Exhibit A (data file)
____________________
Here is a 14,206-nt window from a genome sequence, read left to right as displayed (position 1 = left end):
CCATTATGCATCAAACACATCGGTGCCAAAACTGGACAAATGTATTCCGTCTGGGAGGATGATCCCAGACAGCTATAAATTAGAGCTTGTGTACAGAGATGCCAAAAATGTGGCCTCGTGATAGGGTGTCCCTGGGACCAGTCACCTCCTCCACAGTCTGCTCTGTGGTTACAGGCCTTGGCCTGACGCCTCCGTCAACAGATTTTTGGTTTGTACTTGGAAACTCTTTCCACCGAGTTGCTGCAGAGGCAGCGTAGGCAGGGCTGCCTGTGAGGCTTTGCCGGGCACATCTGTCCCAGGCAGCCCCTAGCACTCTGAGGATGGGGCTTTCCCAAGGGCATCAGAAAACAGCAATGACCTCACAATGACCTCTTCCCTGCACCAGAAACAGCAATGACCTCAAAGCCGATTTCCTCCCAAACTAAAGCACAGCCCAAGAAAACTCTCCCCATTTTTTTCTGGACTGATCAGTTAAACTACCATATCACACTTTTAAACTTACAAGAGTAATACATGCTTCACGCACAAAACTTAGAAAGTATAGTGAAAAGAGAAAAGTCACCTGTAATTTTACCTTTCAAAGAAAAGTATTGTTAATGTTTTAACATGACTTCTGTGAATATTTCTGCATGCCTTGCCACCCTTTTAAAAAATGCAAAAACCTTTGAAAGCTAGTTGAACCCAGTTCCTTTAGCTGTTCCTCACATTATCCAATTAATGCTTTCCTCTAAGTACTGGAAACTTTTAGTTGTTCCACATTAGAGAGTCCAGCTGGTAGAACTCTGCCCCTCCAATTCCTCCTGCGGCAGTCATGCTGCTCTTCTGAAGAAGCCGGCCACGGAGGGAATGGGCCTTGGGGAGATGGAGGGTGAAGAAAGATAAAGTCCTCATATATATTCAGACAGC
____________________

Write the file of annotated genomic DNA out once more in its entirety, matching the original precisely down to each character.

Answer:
Here is a 14,206-nt window from a genome sequence, read left to right as displayed (position 1 = left end):
CCATTATGCATCAAACACATCGGTGCCAAAACTGGACAAATGTATTCCGTCTGGGAGGATGATCCCAGACAGCTATAAATTAGAGCTTGTGTACAGAGATGCCAAAAATGTGGCCTCGTGATAGGGTGTCCCTGGGACCAGTCACCTCCTCCACAGTCTGCTCTGTGGTTACAGGCCTTGGCCTGACGCCTCCGTCAACAGATTTTTGGTTTGTACTTGGAAACTCTTTCCACCGAGTTGCTGCAGAGGCAGCGTAGGCAGGGCTGCCTGTGAGGCTTTGCCGGGCACATCTGTCCCAGGCAGCCCCTAGCACTCTGAGGATGGGGCTTTCCCAAGGGCATCAGAAAACAGCAATGACCTCACAATGACCTCTTCCCTGCACCAGAAACAGCAATGACCTCAAAGCCGATTTCCTCCCAAACTAAAGCACAGCCCAAGAAAACTCTCCCCATTTTTTTCTGGACTGATCAGTTAAACTACCATATCACACTTTTAAACTTACAAGAGTAATACATGCTTCACGCACAAAACTTAGAAAGTATAGTGAAAAGAGAAAAGTCACCTGTAATTTTACCTTTCAAAGAAAAGTATTGTTAATGTTTTAACATGACTTCTGTGAATATTTCTGCATGCCTTGCCACCCTTTTAAAAAATGCAAAAACCTTTGAAAGCTAGTTGAACCCAGTTCCTTTAGCTGTTCCTCACATTATCCAATTAATGCTTTCCTCTAAGTACTGGAAACTTTTAGTTGTTCCACATTAGAGAGTCCAGCTGGTAGAACTCTGCCCCTCCAATTCCTCCTGCGGCAGTCATGCTGCTCTTCTGAAGAAGCCGGCCACGGAGGGAATGGGCCTTGGGGAGATGGAGGGTGAAGAAAGATAAAGTCCTCATATATATTCAGACAGC